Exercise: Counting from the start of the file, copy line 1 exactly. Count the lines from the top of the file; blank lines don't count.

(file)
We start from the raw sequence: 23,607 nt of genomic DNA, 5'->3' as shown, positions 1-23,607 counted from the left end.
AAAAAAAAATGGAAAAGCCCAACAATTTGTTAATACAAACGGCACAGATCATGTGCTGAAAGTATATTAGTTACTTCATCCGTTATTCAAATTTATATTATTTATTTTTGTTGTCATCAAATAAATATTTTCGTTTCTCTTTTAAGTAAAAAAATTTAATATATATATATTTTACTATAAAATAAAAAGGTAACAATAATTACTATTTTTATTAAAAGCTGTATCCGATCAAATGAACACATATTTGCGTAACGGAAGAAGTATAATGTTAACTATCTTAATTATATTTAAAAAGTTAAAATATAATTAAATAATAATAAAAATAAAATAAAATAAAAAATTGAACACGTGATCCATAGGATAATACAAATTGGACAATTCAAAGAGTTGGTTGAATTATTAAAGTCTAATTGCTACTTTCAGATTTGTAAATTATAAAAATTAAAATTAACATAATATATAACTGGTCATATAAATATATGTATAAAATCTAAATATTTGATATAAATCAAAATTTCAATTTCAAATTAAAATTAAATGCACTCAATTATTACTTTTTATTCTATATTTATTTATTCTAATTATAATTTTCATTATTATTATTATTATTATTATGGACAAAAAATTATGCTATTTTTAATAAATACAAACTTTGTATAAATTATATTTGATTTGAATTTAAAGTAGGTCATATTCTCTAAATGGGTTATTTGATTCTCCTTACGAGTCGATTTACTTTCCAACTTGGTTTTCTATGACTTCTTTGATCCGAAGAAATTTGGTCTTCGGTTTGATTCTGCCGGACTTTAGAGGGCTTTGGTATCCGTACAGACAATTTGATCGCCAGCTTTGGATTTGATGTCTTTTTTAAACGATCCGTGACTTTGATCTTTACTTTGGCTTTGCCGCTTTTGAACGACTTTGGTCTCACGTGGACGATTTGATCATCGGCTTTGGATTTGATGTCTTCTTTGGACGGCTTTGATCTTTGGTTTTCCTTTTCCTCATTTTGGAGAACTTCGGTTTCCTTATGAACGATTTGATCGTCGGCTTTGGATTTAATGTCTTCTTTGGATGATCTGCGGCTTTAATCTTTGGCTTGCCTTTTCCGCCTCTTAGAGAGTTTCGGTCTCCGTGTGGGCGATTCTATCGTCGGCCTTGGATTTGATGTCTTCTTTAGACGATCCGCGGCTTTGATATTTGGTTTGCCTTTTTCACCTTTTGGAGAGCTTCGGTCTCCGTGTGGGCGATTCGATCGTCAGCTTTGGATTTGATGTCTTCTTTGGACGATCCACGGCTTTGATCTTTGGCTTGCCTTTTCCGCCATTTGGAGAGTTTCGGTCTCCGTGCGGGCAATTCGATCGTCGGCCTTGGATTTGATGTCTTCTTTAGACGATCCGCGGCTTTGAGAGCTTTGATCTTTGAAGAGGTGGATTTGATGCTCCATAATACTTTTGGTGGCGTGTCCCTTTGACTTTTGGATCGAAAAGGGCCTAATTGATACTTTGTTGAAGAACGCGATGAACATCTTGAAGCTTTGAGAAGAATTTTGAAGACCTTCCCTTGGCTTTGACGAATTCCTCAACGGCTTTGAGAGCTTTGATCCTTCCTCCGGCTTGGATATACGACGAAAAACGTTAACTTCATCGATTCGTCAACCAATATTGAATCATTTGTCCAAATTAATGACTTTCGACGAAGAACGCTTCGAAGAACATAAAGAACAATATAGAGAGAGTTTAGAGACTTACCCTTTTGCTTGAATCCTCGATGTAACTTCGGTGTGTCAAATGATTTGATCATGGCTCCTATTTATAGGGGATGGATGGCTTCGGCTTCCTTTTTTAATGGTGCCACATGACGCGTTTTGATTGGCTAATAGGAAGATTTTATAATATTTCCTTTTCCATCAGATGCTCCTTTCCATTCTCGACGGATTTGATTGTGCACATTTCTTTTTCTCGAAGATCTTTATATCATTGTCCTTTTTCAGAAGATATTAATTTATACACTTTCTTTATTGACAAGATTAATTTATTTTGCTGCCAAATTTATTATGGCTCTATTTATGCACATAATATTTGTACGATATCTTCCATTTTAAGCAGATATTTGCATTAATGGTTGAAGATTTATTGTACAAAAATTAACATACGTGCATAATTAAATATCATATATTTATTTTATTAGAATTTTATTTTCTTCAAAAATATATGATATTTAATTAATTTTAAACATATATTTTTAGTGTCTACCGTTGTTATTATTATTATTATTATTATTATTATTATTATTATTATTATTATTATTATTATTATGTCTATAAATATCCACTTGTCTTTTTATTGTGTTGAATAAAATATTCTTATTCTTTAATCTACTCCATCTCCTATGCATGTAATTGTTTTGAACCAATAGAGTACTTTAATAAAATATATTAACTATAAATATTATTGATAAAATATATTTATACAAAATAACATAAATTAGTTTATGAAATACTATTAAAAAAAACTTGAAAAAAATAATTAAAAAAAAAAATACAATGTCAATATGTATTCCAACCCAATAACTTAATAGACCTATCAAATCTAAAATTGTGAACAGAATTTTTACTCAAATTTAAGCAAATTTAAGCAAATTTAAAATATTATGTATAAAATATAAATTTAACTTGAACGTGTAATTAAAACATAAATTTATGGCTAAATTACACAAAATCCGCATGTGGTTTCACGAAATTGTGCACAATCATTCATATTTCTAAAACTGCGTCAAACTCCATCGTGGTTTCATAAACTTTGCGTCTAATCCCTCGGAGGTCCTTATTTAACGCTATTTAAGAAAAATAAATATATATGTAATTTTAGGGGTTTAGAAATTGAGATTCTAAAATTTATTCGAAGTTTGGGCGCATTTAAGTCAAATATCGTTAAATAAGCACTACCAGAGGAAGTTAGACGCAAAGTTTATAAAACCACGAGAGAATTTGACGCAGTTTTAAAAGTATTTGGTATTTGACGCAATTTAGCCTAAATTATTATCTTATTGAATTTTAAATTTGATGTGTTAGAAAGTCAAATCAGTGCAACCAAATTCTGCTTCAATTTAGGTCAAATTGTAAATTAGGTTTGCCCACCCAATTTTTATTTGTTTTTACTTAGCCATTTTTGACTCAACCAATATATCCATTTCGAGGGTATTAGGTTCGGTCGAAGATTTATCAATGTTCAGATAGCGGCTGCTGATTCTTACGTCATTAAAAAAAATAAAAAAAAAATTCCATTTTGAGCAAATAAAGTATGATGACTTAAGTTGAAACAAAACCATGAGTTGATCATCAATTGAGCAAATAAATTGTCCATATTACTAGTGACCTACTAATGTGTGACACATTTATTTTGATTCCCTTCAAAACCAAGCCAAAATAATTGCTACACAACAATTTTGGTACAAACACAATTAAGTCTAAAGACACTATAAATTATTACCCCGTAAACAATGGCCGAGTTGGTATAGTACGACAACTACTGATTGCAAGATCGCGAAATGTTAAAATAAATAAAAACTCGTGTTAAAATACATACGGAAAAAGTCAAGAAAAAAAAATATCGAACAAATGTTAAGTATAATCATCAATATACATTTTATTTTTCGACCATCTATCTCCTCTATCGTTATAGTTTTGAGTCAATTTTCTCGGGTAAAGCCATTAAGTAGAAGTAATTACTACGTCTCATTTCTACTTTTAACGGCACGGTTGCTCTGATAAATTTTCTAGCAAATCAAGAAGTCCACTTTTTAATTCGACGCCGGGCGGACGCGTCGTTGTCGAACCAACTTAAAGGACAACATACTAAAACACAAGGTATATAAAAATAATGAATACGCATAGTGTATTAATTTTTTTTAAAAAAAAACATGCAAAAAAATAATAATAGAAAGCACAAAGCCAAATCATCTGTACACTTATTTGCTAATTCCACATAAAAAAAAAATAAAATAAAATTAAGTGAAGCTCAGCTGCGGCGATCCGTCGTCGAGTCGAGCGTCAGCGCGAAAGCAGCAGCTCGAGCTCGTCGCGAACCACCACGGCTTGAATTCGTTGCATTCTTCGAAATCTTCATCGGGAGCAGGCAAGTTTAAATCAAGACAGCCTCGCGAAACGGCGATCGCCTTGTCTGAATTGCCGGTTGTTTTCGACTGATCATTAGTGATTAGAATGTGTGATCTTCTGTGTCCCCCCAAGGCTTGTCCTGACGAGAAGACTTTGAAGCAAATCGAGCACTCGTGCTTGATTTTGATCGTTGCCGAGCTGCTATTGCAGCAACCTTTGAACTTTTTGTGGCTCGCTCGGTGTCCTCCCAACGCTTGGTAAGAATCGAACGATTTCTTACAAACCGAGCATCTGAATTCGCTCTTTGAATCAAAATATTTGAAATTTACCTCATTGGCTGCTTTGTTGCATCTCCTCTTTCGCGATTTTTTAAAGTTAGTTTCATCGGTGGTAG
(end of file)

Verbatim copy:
We start from the raw sequence: 23,607 nt of genomic DNA, 5'->3' as shown, positions 1-23,607 counted from the left end.